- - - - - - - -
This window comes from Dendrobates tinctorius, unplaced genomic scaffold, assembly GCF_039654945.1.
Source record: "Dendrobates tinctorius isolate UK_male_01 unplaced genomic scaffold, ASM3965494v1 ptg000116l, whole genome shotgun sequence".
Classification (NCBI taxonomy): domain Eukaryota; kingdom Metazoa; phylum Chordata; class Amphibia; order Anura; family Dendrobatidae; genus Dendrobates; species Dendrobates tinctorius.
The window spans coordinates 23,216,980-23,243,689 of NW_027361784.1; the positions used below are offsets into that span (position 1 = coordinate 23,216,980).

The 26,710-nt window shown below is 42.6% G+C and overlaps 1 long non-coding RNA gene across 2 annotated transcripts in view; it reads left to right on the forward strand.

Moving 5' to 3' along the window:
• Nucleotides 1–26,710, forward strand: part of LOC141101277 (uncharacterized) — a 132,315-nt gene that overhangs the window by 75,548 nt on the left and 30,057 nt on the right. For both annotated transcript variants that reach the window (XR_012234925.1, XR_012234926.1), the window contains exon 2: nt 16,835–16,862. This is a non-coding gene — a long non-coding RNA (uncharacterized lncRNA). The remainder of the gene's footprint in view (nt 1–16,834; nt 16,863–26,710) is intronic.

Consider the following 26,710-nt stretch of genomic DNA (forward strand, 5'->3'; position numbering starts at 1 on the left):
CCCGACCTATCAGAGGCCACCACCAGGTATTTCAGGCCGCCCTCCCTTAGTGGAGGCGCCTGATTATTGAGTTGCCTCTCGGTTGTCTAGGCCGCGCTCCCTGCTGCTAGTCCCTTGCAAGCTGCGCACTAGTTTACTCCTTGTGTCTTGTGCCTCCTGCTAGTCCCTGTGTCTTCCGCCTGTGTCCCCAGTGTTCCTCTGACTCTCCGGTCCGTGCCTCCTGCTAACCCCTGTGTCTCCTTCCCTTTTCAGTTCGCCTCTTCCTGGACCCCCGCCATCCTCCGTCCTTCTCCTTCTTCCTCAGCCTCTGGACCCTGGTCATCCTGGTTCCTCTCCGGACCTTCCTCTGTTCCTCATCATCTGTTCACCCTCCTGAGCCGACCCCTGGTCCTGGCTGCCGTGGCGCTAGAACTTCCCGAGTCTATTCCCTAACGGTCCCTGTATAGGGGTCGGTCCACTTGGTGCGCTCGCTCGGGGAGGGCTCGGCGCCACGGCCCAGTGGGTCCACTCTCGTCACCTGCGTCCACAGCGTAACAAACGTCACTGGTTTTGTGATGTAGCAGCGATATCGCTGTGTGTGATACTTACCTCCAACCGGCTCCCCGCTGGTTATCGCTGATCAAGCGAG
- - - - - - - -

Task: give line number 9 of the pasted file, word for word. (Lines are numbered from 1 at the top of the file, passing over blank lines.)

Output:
CCCGACCTATCAGAGGCCACCACCAGGTATTTCAGGCCGCCCTCCCTTAGTGGAGGCGCCTGATTATTGAGTTGCCTCTCGGTTGTCTAGGCCGCGCTCCCTGCTGCTAGTCCCTTGCAAGCTGCGCACTAGTTTACTCCTTGTGTCTTGTGCCTCCTGCTAGTCCCTGTGTCTTCCGCCTGTGTCCCCAGTGTTCCTCTGACTCTCCGGTCCGTGCCTCCTGCTAACCCCTGTGTCTCCTTCCCTTTTCAGTTCGCCTCTTCCTGGACCCCCGCCATCCTCCGTCCTTCTCCTTCTTCCTCAGCCTCTGGACCCTGGTCATCCTGGTTCCTCTCCGGACCTTCCTCTGTTCCTCATCATCTGTTCACCCTCCTGAGCCGACCCCTGGTCCTGGCTGCCGTGGCGCTAGAACTTCCCGAGTCTATTCCCTAACGGTCCCTGTATAGGGGTCGGTCCACTTGGTGCGCTCGCTCGGGGAGGGCTCGGCGCCACGGCCCAGTGGGTCCACTCTCGTCACCTGCGTCCACAGCGTAACAAACGTCACTGGTTTTGTGATGTAGCAGCGATATCGCTGTGTGTGATACTTACCTCCAACCGGCTCCCCGCTGGTTATCGCTGATCAAGCGAG